Finster makes art out of nail heads, gourds, bottles, mirrors, plastic, snow shovels and even an old cadillac, however the majority of his works are usually made out of plywood or heavy canvas with the works ranging in size from a few square inches to 8-9 feet in height. His art is original, innovative and expressive. He believes he came from another world and is often referred to as “This Stranger From Another World.” Finster believes the more he paints, the more people he can save. The works are presented in many forms, sometimes called “paintings in tongue,” visions of other worlds where people live in harmony.

Finster has his visions for the future. “A day when one computer will run the earth and the final day when giant tidal waves will cover the world. And then the time will come for G-D to create men again- men like the Reverend Howard Finster.”(10) Finster is regarded as a superstar in the outsider art world.

Environmental art is a sculptural type of outsider art. The works are usually constructed outdoors in public or private places and are created entirely for display purposes with the artist usually working with readily available materials- junk and found objects. The artists who fall into this category, such as James Hampton and Simon Rodia are generally obsessed with a passion to create a great masterpiece on which they work for many years.

James Hampton was born in 1909 in Elloree, South Carolina and never married. Known to be a very quiet and reclusive man he moved to Washington D.C. where he began to work for the Federal Government at the age of nineteen. In the early 1950’s Hampton rented an old garage from a man named Meyer Wertlieb and paid fifty dollars a month rent which Wertlieb considered strange because Hampton did not own a car. Each month he paid his rent promptly and told his landlord that he was storing things in the garage. In late 1964 Wertlieb grew concerned because Hampton was behind in his rent and someone was sent over to the garage to check out the situation. When the garage door was opened, an unbelievable masterpiece was seen for the first time and it was then learned that James Hampton had died. Inside the garage was a wall of an elaborate construction of wood and cardboard and pieces of old furniture completely covered with silver and gold foil. This was a homemade rendition of the interior appointments of a church or cathedral. There were thrones, altars, pulpits, standards, offertory tables, icons and crowns. (refer to slide #9, The Throne of the Third Heaven of the Nation’s Millennium General Assembly). Attached to a bulletin board on the wall was a paper containing the message, “where there is no vision, the people perish.” For fourteen years Hampton worked privately in his garage collecting junk, scraps of gold wrapping paper, used kitchen aluminum wrap and tinfoil from cigarette and gum wrappers. Through the writings found in the garage it was indicated that GOD came to him through a vision and directed him to build the throne. Thus after his death from cancer in 1964, “The Throne of the Third Heaven of the Nation’s Millennium General Assembly” was discovered. Hampton’s landlord, Wertlieb, sold it to the Smithsonian Museum in Washington, D.C.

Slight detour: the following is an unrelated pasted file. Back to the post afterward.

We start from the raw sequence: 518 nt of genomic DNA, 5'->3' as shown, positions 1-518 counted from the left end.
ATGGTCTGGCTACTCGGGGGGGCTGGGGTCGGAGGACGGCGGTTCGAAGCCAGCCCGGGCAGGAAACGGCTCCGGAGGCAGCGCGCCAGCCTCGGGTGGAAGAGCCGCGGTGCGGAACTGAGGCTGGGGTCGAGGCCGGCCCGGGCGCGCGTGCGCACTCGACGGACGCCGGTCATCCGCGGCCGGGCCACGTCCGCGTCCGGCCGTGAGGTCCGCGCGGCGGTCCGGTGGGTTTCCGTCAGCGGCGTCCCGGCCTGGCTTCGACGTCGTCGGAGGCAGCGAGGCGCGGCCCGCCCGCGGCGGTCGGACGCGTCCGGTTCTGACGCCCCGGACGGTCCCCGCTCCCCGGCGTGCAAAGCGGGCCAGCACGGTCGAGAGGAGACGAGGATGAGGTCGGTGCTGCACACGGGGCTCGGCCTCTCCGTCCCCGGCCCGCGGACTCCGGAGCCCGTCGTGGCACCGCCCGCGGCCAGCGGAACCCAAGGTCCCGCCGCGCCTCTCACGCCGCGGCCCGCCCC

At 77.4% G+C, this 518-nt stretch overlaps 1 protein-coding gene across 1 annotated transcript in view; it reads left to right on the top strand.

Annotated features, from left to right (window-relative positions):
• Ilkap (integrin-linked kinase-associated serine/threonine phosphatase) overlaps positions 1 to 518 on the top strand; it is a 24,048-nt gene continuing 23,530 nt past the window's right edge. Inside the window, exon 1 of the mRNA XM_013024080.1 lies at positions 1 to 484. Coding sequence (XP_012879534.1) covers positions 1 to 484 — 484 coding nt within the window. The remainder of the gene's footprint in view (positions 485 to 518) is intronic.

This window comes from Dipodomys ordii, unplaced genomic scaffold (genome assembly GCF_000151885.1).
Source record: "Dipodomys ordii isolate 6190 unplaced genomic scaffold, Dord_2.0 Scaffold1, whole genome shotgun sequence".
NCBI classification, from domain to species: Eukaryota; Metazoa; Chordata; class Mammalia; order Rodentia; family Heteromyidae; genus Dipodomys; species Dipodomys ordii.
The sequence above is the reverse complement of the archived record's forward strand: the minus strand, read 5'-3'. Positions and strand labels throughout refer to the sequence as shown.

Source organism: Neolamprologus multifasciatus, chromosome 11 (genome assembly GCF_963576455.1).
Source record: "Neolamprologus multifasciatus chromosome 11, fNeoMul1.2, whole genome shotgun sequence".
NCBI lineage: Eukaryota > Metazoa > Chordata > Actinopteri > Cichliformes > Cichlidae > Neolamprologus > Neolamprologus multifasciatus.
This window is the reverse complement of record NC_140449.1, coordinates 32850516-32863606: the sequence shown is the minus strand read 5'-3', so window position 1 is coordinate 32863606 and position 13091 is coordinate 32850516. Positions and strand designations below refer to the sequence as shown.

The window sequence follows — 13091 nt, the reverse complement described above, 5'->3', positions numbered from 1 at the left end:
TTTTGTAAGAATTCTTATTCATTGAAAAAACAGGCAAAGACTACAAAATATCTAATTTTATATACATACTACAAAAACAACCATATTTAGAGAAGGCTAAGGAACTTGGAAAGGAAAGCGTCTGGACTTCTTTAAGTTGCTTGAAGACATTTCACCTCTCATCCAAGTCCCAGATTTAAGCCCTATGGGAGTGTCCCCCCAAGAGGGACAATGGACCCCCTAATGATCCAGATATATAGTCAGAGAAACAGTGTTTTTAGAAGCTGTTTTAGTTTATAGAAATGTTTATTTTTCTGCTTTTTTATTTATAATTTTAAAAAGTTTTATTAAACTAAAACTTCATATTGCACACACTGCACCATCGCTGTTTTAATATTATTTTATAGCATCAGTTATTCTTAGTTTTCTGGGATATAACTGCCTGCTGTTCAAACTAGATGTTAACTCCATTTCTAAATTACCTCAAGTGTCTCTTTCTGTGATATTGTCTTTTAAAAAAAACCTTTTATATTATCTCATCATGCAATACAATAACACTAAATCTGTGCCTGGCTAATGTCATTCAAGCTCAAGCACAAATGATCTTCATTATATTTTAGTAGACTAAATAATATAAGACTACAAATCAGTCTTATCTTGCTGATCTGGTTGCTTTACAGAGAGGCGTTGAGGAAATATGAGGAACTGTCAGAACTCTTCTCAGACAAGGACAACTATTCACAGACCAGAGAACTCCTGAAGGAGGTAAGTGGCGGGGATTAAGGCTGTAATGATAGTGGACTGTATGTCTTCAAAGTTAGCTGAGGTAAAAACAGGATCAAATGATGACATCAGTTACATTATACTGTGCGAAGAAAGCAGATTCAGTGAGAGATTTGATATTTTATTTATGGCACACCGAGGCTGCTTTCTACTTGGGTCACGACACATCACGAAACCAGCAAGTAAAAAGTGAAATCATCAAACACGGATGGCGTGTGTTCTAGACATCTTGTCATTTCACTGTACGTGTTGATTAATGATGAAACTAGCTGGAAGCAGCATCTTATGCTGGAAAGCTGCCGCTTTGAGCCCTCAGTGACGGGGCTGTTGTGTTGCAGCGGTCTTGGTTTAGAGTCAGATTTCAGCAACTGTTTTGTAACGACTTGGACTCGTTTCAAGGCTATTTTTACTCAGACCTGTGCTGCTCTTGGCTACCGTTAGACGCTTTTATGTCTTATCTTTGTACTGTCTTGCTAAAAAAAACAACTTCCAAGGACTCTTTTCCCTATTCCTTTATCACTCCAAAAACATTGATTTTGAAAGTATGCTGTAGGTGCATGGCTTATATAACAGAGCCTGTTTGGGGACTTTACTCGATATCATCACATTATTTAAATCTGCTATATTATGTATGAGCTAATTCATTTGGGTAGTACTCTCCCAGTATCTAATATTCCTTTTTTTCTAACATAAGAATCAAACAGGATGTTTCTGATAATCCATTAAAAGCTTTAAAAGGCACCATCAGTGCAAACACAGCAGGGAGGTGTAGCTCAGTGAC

The central throne of this symmetrical creation is constructed of 180 pieces which rise seven feet high and are crowned by the words, “Fear Not.” The pieces on the right of the throne are related to Moses and the Old Testament and on the left the pieces relate to Jesus and the New Testament. “The throne was the result of a sustained, intense and solitary involvement.”(11) The amazing fact about the throne was that Hampton worked totally with junk and found objects consisting of old furniture, wooden planks and supports, cardboard cutouts, scraps of insulation board, discarded light bulbs, jelly glasses, hollow cardboard cylinders, Kraft paper, desk blotters, mirror fragments and electrical cables. Everything was covered with various types of gold and silver tinfoil.